Recently, I was honored to join faith and community leaders in Brevard County, Florida for the launch of “Faith in the Future” – a new initiative to better serve job seekers. Due to the transitions in the NASA Space Shuttle program based in Brevard, thousands of aerospace engineers are unemployed and looking for new opportunities.

    Brevard Workforce, the local administrator of government workforce development funds, is collaborating with congregations and community groups to support and expand “Job Clubs”. A job club is a support group of unemployed individuals who meet on a regular basis to learn job search skills and techniques such as LinkedIn, expand professional networks, and receive emotional support.  The Department of Labor estimates that there are over 3,500 active Job Clubs hosted by congregations, public libraries, community colleges, nonprofit organizations and One Stop Career Centers.

    The Administration awarded $15 million to Brevard Workforce to help re-employ aerospace workers dislocated as a result of the Space Shuttle retirement. A portion of these funds is helping to support the Job Clubs program that works in partnership with community and faith-based organizations. The Center for Faith-based and Neighborhood Partnerships at the Department of Labor has been instrumental in supporting the community leaders of Brevard County in planning the Job Clubs through their own Job Club Initiative

    While in Brevard, I met with Ronald Caswell and William Bender, two distinguished aerospace engineers who are now partnering with Brevard Workforce.  Both Mr. Caswell and Mr. Bender spoke eloquently about their own experience, and offered excellent guidance to the participants regarding the essential features of effective job support initiatives.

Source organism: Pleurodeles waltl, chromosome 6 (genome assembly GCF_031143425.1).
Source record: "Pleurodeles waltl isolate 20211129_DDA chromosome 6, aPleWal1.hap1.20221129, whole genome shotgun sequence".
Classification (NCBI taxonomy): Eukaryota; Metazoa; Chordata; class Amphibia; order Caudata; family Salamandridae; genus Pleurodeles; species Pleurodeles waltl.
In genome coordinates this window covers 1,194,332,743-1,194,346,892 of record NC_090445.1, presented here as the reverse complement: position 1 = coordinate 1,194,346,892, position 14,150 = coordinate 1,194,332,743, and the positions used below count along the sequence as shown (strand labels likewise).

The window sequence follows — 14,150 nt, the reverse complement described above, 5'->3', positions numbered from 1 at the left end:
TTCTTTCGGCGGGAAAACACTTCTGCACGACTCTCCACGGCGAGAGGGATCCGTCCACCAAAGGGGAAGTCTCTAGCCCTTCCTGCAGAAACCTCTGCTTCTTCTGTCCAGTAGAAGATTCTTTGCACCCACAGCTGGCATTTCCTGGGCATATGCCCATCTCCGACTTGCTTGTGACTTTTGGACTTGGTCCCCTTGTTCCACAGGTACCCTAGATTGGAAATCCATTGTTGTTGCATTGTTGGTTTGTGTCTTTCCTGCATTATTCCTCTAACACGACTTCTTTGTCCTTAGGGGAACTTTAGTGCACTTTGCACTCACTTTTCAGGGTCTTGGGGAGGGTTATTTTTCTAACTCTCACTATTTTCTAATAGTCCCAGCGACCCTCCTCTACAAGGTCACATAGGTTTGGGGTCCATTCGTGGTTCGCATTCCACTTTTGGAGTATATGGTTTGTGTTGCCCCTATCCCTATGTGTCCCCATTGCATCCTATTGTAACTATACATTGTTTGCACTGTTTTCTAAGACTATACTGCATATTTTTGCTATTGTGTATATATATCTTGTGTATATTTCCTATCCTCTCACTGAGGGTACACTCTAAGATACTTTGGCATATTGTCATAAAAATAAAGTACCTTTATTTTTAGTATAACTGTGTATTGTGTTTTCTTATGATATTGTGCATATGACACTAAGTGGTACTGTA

Tracy Washington

    Aerospace Engineers Ronald Caswell and William Bender with Tracy Washington, a Job Loss and Transition Strategist, at “Faith in the Future” event which brought together faith and community leaders in Brevard County, Florida.

    Men and women in Brevard County are just like those nationwide facing the challenges of a job search.   Because these meetings take place in congregations and community-settings, people feel comfortable and at ease helping offset the oftentimes isolating nature of a job search.

    I would like to thank Brevard Workforce for their gracious invitation, and all of the faith and community leaders—including many employers—in Brevard who are sharing their time and talent through Job Clubs, employment ministries and other programs for job seekers.  Brevard County has been the technology center and launching pad for Space Shuttles that have expanded human knowledge for years. With their tenacity to expand employment opportunities, the citizens of Brevard County will continue to advance space exploration and reach new horizons for years to come.

    Alexia Kelley is the Deputy Director and Senior Policy Advisor at the White House Office of Faith-based and Neighborhood Partnerships.

  • Administrator Rajiv Shah connects with religious leaders at White House briefing

    A girl born today in Southern Sudan is more likely to die in childbirth than complete a secondary education. Religious leaders from around the country wrestled with that statement and other thought-provoking sentiments as they participated in a White House briefing earlier this week.  Brought together by World Vision, the leaders spent time hearing from top government officials about what we’re doing to partner together to reach the most vulnerable.  Joshua DuBois, Special Assistant to the President and Executive Director of the White House Office of Faith-based and Neighborhood Partnerships, welcomed the delegation and outlined his office’s programs and policy initiatives.  Deputy National Security Advisor Ben Rhodes followed with a synopsis of the President’s foreign policy agenda, including development efforts aimed at strengthening other countries’ ability to provide for their own people in the long term.  To hone in on development, U.S. Agency for International Development (USAID) Administrator Rajiv Shah reflected that,as long as statistics like the Southern Sudan example are true, we will continue to live in a volatile world and it is in America’s national security interest as well as part of our moral calling, to respond and do something about it. Here’s what USAID is doing:

    • 750,000 people are at risk of dying in the Horn of Africa in the next three months.  You can learn more about  USAID’s response and what you can do to help.  www.usaid.gov/fwd